Establishing a pool of preferred or pre-qualified suppliers is a great idea as long as you are actively managing your supplier pool. Here’s how it’s done…
Last year Government Technology published an article describing how the state of Colorado has turned to a process they call “mini-RFP’s” to streamline and expedite procurement in their IT category.
The author Jessica Mulholland reports the state performed a prequalification of vendors and awarded multiple contracts to address a “specific set of issues and implementations”.
This select group of vendors operating under pre-negotiated legal terms are solicited when new work comes up. The lowest bidder is awarded leveraging their prenegotiated terms and conditions.
This is a concept that I have seen quite a few times before. Many private organisations operate in this manner. Essentially awarding MSA’s that include no rates or commercial terms, just legal terms.
It should be noted that the reason this is more expeditious is because it streamlines the contracting portion of the procurement process. This isn’t a shortcut to procurement, you still need a scope of work, you still need a bid period, and you still need analysis. The time saved is the time with legal.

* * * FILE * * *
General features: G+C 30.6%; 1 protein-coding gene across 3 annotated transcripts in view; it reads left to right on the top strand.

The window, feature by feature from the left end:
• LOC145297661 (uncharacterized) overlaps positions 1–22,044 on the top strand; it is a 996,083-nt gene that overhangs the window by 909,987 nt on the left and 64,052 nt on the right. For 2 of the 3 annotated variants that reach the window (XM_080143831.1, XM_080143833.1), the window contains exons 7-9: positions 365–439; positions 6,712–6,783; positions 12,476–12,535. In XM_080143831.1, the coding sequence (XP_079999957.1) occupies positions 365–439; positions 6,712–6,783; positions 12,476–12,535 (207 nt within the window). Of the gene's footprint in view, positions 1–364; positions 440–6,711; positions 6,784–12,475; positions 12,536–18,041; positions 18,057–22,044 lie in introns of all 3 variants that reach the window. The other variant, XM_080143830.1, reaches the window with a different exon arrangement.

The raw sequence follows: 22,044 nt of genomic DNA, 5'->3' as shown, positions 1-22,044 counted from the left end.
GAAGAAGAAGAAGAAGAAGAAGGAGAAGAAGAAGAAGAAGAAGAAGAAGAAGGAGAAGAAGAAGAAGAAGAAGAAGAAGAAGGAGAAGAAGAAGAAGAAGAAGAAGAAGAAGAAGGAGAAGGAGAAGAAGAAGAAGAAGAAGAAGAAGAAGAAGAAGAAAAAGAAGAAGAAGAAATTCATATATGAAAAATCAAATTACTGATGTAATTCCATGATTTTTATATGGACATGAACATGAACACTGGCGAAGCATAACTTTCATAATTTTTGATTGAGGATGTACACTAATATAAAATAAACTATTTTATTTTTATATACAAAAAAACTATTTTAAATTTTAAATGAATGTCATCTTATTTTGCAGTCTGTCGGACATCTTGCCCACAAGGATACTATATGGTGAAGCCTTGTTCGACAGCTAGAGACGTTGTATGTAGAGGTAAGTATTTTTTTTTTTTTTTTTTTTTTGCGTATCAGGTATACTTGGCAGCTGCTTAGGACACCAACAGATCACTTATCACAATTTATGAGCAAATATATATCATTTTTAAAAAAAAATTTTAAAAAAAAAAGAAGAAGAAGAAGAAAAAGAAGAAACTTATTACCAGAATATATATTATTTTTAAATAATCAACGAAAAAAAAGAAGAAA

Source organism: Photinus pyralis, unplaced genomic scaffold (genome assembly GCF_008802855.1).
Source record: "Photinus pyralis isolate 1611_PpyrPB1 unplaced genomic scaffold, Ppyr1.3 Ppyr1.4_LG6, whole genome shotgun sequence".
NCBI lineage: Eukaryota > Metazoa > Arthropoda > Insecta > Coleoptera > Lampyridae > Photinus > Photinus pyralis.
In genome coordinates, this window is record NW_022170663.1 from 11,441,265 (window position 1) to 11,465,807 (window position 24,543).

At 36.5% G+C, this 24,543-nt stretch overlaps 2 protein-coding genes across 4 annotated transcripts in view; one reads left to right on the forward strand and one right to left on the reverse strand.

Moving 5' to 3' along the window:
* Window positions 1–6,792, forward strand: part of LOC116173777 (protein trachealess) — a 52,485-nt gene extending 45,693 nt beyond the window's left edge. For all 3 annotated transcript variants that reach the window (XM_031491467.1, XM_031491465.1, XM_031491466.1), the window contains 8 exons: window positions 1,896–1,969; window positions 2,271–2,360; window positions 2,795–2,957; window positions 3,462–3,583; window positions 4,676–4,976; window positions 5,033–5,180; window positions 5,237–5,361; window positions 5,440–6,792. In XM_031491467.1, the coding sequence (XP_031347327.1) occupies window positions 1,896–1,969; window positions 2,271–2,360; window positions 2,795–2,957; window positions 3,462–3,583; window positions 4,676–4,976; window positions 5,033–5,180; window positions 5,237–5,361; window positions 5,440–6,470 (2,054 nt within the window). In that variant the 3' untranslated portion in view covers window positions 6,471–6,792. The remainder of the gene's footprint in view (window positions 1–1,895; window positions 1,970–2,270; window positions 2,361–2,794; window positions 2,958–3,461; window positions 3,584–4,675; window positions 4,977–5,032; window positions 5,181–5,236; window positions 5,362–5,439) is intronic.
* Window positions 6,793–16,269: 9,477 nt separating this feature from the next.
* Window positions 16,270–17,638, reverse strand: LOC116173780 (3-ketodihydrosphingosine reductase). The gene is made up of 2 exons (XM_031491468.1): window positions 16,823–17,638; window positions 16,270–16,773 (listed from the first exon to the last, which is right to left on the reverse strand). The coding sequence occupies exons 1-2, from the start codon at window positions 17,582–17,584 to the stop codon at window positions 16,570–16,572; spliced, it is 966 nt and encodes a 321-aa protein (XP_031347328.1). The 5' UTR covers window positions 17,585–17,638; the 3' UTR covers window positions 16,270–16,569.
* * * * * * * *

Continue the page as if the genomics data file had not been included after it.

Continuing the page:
Prequalification of suppliers isn’t anything new, but it is a unique approach in public procurement. I’m no expert on the legality of this as a government practice, but I will address this from a private business perspective.
1.Agreements without Commercial Rates
Perhaps this is a nuance of the public sector and possibly the reason why the state of Colorado can have a closed bid, but in private business there is simply no good reason to have an MSA without pre-negotiated rates. Nonetheless, I have seen this quite a few times. If you are going to go so far as to negotiate legal terms, locking in rates and commercial terms should be a no-brainer.
2. Obstacles to inclusion
If you plan to add a pre-qualification process to your organisation, consider keeping the process simple and straight-forward. It should not take more than a couple of weeks to complete the process. Anything more than that and you may find that your process becomes an obstacle for inclusion.